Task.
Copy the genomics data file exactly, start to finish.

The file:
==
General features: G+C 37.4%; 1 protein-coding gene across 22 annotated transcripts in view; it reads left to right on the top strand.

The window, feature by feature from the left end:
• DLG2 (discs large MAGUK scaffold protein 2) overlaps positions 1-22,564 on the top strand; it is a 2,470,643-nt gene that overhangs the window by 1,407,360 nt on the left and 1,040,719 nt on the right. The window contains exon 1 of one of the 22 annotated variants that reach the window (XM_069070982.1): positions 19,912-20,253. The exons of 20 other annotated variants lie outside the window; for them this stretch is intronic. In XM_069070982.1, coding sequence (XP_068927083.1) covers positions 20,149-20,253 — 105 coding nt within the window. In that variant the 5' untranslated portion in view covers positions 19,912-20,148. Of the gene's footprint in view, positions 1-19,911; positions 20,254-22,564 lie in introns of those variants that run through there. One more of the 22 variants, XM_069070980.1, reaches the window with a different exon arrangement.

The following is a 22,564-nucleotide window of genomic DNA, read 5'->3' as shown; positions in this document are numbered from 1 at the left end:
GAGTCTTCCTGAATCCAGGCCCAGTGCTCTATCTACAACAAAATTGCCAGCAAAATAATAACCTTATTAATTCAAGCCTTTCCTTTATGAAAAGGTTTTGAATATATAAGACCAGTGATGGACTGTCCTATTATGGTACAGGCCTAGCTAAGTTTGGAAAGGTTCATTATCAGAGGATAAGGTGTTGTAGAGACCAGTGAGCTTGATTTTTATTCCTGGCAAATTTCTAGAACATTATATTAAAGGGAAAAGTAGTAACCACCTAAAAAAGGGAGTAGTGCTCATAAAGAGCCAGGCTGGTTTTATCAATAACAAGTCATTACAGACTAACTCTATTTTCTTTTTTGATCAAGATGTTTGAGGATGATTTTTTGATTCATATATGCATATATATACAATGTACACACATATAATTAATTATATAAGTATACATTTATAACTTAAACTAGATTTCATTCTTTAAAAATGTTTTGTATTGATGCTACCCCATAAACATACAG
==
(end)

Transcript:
General features: G+C 37.4%; 1 protein-coding gene across 22 annotated transcripts in view; it reads left to right on the top strand.

The window, feature by feature from the left end:
• DLG2 (discs large MAGUK scaffold protein 2) overlaps positions 1-22,564 on the top strand; it is a 2,470,643-nt gene that overhangs the window by 1,407,360 nt on the left and 1,040,719 nt on the right. The window contains exon 1 of one of the 22 annotated variants that reach the window (XM_069070982.1): positions 19,912-20,253. The exons of 20 other annotated variants lie outside the window; for them this stretch is intronic. In XM_069070982.1, coding sequence (XP_068927083.1) covers positions 20,149-20,253 — 105 coding nt within the window. In that variant the 5' untranslated portion in view covers positions 19,912-20,148. Of the gene's footprint in view, positions 1-19,911; positions 20,254-22,564 lie in introns of those variants that run through there. One more of the 22 variants, XM_069070980.1, reaches the window with a different exon arrangement.

The following is a 22,564-nucleotide window of genomic DNA, read 5'->3' as shown; positions in this document are numbered from 1 at the left end:
GAGTCTTCCTGAATCCAGGCCCAGTGCTCTATCTACAACAAAATTGCCAGCAAAATAATAACCTTATTAATTCAAGCCTTTCCTTTATGAAAAGGTTTTGAATATATAAGACCAGTGATGGACTGTCCTATTATGGTACAGGCCTAGCTAAGTTTGGAAAGGTTCATTATCAGAGGATAAGGTGTTGTAGAGACCAGTGAGCTTGATTTTTATTCCTGGCAAATTTCTAGAACATTATATTAAAGGGAAAAGTAGTAACCACCTAAAAAAGGGAGTAGTGCTCATAAAGAGCCAGGCTGGTTTTATCAATAACAAGTCATTACAGACTAACTCTATTTTCTTTTTTGATCAAGATGTTTGAGGATGATTTTTTGATTCATATATGCATATATATACAATGTACACACATATAATTAATTATATAAGTATACATTTATAACTTAAACTAGATTTCATTCTTTAAAAATGTTTTGTATTGATGCTACCCCATAAACATACAG